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Pemberton reaffirms support for festival

Council invited to Alberta to see how Big Valley Jamboree works


The Village of Pemberton has given a big thumbs up to holding another Pemberton Festival in the valley.

In a motion that came up at its July 21 meeting, council voted unanimously in favour of sending correspondence to Live Nation confirming its "enthusiastic" support of the festival.

The event, which took place from July 25 to 27, 2008, brought approximately 40,000 music fans to the valley to hear acts such as Coldplay, Tom Petty and Nine Inch Nails. The event made fervent supporters out of valley residents and others, with some calling it the best thing that's ever happened to the town.

Festival organizer Shane Bourbonnais was named along with Live Nation as Pemberton's Businessperson of the Year by the Chamber of Commerce. Analysts estimated the festival brought about $5 million into the area's economy.

Whether it comes back now is open to question. The province's Agricultural Land Commission has given Live Nation the go-ahead to hold a festival on its site once a year for the next nine years. Live Nation did not put on a festival for 2009, citing a lack of time in which to organize one.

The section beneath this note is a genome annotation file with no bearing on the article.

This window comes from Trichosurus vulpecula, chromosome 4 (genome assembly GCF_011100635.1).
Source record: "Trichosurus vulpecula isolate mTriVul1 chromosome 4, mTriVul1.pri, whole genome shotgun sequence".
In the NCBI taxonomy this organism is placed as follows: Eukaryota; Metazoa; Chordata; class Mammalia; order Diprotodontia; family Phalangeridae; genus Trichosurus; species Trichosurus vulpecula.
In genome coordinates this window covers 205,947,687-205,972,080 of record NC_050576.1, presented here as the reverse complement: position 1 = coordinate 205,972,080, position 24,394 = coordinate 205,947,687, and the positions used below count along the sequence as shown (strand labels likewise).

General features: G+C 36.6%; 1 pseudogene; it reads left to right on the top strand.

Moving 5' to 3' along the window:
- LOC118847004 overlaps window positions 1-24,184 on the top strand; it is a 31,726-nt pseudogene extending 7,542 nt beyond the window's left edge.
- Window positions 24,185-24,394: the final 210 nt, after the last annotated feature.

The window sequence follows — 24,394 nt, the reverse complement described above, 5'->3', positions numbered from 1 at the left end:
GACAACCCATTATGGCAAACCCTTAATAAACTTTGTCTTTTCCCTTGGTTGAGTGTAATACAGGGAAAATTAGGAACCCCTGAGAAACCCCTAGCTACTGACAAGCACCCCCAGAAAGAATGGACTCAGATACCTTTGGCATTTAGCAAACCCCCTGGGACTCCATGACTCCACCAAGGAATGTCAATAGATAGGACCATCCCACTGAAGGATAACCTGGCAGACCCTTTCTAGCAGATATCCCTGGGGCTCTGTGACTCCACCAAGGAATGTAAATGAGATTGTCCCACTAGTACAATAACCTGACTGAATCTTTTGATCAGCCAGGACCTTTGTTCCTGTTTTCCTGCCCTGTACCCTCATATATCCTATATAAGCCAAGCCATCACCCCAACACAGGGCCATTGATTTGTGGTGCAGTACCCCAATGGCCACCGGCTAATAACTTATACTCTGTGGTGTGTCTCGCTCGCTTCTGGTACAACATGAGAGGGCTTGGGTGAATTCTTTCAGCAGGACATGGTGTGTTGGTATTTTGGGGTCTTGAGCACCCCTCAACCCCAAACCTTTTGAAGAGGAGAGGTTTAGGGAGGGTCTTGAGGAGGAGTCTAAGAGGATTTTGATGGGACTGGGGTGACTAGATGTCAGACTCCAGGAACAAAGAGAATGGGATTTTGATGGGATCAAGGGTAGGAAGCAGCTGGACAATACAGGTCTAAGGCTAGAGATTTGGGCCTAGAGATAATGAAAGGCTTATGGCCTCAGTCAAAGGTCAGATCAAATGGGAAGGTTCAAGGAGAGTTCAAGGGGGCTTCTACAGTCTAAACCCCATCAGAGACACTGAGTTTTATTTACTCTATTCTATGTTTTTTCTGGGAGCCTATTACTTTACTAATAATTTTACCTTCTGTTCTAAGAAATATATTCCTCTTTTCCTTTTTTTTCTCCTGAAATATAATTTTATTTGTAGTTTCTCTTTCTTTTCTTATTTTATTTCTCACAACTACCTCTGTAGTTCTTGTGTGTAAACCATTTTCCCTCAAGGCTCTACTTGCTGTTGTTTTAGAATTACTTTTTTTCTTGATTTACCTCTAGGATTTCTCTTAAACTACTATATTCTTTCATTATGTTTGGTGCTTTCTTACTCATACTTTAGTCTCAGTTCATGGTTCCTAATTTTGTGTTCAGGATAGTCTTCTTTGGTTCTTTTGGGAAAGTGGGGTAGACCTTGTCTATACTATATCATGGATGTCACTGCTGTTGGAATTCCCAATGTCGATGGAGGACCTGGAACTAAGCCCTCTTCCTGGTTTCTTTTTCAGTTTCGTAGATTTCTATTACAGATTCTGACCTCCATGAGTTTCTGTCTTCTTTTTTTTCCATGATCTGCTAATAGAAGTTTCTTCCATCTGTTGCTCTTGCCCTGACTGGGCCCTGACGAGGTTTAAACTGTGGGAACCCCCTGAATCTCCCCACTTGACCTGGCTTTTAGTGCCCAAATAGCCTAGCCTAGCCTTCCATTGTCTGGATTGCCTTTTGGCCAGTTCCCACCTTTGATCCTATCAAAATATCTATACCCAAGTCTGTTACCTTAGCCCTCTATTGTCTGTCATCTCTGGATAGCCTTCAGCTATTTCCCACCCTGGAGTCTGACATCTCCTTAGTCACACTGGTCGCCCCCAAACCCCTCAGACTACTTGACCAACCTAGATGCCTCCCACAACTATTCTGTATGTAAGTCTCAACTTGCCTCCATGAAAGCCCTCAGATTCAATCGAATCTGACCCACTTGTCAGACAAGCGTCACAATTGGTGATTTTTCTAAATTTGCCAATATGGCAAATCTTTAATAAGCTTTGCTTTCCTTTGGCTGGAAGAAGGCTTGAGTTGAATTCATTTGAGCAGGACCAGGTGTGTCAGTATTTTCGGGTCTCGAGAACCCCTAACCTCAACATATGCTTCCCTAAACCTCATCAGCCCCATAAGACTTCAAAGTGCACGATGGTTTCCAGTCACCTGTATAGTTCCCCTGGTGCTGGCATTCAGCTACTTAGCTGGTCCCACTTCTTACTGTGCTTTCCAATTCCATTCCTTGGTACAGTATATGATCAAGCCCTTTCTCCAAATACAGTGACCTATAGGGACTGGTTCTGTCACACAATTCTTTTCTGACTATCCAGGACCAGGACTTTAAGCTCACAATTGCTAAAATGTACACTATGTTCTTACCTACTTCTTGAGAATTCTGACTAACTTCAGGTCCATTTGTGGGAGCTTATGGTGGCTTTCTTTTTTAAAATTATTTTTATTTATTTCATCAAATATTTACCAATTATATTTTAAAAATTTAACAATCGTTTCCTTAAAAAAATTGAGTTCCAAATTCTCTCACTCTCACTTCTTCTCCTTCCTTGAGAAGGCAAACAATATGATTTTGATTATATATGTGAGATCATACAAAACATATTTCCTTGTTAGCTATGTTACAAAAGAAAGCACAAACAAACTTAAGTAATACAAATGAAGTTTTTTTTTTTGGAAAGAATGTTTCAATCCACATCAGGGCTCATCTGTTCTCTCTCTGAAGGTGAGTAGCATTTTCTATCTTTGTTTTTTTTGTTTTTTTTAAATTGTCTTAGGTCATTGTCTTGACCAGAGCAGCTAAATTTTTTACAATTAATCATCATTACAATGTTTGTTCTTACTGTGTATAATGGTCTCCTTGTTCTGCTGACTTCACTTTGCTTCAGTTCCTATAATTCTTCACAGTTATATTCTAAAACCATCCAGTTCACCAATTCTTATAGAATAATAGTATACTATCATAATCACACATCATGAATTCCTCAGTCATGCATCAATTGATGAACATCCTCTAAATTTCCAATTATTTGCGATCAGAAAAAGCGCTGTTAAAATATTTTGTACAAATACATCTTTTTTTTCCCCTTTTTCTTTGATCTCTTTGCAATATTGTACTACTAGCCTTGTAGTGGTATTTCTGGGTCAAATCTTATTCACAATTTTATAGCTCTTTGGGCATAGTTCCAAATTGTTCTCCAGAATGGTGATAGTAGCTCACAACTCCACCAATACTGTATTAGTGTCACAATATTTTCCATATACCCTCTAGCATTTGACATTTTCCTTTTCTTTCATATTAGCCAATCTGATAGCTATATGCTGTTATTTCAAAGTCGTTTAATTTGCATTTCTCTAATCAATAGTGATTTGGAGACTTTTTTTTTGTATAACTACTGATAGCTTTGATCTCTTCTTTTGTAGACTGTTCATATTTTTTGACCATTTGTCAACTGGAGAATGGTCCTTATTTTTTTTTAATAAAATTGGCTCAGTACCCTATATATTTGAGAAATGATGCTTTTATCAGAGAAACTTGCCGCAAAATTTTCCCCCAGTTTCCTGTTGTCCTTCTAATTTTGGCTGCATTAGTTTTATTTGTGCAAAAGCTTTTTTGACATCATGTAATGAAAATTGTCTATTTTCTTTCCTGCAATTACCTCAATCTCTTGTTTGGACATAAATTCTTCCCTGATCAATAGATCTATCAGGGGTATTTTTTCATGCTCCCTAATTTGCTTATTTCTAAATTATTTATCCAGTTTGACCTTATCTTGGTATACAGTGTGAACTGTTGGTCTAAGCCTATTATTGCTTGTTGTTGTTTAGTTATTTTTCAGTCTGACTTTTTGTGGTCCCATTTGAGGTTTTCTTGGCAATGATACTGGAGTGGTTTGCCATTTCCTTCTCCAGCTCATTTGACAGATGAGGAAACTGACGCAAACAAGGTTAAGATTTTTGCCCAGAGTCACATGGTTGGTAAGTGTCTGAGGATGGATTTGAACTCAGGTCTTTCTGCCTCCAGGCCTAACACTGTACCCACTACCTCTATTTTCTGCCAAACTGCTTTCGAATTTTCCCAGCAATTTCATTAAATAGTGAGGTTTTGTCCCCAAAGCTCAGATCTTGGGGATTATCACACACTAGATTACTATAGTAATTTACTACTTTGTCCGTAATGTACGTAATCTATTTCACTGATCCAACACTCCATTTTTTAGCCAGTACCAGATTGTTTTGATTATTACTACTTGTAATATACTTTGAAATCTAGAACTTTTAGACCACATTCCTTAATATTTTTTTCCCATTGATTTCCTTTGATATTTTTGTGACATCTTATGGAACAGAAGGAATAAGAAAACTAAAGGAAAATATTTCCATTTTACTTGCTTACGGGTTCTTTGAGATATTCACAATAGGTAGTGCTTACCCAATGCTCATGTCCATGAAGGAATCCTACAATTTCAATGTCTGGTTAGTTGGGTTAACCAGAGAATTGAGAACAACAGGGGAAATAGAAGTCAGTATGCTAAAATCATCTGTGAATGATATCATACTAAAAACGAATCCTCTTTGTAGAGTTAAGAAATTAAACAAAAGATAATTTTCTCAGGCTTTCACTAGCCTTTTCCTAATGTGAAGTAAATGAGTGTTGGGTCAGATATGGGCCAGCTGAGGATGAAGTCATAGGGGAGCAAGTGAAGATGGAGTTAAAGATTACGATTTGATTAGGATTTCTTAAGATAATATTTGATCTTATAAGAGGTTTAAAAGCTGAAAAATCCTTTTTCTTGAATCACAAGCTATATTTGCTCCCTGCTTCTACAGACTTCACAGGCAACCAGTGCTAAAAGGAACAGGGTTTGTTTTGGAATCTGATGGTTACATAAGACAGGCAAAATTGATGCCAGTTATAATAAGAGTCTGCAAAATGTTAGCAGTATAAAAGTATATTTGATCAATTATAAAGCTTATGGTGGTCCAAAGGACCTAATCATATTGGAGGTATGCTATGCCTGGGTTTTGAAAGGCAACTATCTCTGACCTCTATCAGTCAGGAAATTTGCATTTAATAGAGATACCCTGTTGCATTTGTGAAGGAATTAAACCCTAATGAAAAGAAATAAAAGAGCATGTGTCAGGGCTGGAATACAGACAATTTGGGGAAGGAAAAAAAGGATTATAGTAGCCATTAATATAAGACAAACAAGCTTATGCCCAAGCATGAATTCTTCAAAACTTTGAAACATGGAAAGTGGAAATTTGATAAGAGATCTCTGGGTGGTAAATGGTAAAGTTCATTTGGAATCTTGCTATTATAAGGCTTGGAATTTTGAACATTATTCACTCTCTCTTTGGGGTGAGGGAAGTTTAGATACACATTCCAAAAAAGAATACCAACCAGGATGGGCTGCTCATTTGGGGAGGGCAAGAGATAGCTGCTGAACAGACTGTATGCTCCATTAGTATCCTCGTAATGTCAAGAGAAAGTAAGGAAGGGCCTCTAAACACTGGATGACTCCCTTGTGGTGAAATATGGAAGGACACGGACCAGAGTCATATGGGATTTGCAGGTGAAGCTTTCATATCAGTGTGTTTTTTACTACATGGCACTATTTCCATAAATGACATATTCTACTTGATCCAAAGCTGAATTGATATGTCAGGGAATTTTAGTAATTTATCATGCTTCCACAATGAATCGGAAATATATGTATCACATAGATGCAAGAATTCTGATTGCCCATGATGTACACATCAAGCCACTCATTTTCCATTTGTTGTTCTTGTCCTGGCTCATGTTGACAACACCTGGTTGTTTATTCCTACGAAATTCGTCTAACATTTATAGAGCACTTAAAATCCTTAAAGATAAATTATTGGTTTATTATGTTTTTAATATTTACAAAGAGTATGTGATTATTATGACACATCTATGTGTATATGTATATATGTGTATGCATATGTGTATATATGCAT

Reviews of the festival were mostly positive, though there were complaints about traffic management, security and waste management at the site. Festival goers bore witness to many piles of trash throughout the site and attendants often had to wait hours to get into town for the festival.

Councillor Ted Craddock, speaking on the motion, said council has received an invitation from the organizer of the Big Valley Jamboree in Camrose, Alberta to go and visit and see how that festival operates.

Craddock said he's particularly interested in seeing how it manages traffic flow, policing, waste and garbage removal, and mayor and council are invited to check out the festival on the Aug. 1 long weekend.

This year's Big Valley Jamboree will host country music acts including Tim McGraw, Joe Diffie, Tracy Lawrence and Kevin Costner.

Council also approved a Water Conservation Plan in order to fulfill the obligations of a grant it received from the Municipal-Rural Infrastructure Fund for a new well. The well project has been completed but the plan was only endorsed at the July 21 meeting.

Measures that have yet to be completed include planting low-watering species in place of removed trees, water main looping and installation of zone water meters to measure consumption.

Tasks already completed have included installing low-flow toilets and urinals in municipal buildings and a Water Efficiency Newsletter that goes out to the community.